back to article Poking holes in Google tech bagged bug hunters $10M

Google awarded $10 million to 632 bug hunters last year through its vulnerability reward programs. The web goliath's 2023 total represents a slight dip compared to the $12 million in bounties it paid the previous year. Hopefully this means more-secure products — not more researchers turning to the dark side and making money …

  1. Dinanziame Silver badge

    That's still good, I guess? I think we can forget the notion of companies designing secure from the start — good luck with that — so bug bounties are at least a way to find new vulnerabilities, and to give some cash to third-party white hats. They could get better results by raising the bounties, but...

    1. Version 1.0 Silver badge

      Researchers will make a lot more money if they block all the malware ... but could then create some malware under the desk for the next set of events and a higher profit - I'm not saying that this is happening but I'm not confident that it doesn't happen. Looking at all the malware issues these days I wonder if malware creation is now an AI feature too?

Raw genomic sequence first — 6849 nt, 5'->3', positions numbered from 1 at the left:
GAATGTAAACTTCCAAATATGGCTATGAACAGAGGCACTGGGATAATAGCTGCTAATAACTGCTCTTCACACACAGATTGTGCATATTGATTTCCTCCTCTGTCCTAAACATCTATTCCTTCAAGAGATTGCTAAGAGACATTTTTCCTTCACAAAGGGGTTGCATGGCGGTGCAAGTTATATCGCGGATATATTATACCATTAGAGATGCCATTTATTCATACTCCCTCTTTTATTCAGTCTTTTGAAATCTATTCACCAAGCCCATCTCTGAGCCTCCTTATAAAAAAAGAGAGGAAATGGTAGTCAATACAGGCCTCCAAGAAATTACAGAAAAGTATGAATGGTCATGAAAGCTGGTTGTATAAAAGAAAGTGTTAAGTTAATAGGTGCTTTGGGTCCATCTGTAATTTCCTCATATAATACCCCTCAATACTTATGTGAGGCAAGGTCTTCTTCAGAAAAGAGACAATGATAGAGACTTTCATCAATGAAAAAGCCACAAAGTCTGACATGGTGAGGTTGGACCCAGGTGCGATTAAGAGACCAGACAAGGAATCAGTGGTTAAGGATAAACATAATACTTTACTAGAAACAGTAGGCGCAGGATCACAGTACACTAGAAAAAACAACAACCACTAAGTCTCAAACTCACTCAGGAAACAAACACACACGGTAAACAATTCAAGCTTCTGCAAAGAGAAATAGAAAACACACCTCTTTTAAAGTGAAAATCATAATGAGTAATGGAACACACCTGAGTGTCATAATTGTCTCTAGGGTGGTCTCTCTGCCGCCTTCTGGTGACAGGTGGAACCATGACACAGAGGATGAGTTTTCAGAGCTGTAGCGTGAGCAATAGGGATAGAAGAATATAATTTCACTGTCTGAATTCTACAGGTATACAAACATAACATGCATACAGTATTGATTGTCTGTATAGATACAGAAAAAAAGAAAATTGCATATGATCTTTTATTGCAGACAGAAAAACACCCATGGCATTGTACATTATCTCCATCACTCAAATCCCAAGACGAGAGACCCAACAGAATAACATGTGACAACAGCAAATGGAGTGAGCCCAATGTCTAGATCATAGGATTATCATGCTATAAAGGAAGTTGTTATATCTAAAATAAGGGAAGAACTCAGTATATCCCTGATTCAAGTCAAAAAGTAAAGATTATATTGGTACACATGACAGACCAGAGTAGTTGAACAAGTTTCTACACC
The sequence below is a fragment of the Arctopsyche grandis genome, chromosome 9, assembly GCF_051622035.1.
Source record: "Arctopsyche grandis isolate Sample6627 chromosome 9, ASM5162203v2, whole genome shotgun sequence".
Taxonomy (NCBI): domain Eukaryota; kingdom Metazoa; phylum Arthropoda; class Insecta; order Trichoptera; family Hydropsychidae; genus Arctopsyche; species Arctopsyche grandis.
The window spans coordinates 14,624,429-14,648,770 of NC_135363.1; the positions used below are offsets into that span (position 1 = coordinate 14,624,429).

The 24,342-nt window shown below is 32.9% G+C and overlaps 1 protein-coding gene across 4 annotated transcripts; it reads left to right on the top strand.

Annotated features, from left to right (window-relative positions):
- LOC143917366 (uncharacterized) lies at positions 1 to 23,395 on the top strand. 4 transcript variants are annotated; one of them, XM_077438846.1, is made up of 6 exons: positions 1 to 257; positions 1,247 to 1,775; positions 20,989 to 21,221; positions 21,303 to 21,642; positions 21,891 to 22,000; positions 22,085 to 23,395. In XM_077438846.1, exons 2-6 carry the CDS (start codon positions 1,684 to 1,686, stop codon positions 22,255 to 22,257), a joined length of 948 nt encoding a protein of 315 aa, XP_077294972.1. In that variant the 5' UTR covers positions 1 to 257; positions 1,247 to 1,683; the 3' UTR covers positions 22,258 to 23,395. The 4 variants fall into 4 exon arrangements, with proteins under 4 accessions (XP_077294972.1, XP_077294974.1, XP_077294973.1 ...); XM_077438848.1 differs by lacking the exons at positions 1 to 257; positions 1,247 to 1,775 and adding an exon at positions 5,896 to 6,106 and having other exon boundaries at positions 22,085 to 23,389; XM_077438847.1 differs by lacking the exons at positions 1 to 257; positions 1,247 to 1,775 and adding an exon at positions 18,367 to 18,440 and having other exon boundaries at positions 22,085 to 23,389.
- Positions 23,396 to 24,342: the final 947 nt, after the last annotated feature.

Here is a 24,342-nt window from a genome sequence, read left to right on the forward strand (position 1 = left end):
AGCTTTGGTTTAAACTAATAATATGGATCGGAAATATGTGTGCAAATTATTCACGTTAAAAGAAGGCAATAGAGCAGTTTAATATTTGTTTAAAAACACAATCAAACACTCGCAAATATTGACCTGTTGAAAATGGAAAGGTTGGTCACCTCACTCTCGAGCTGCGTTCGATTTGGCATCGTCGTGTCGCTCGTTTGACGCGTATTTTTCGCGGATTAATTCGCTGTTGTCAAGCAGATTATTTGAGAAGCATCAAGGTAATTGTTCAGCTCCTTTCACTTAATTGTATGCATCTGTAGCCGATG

The environment these days is that we are working hard 100% to detect and block malware but we're seeing more malware all the time ... we need to change the computing and data storage concepts completely.

  2. Mike 137 Silver badge


    In one year: Google --> "$10 million to 632 bug hunters"; Microsoft --> "$13.8 million to 345 researchers". So that's $15.8k each at Goo, $40k each at M$.

    They could with that expenditure have easily paid the salaries of a sufficient number of in house staff doing debugging, considering that in house staff wouldn't be paid on the same notional "one bug each" model. However, farming out quality control seems to be the norm now, apparently regardless of cost effectiveness -- yet another example of how IT and common sense continue to diverge.

    1. Dinanziame Silver badge

      Re: Alternatively

      They already have people paid to do debugging, who are simply not finding those bugs — what's their incentive?

      On the other hand, paying your own employees by bug fixed is an excellent way to have a lot of bugs in your software: "I'm going to code myself a minivan this afternoon!"

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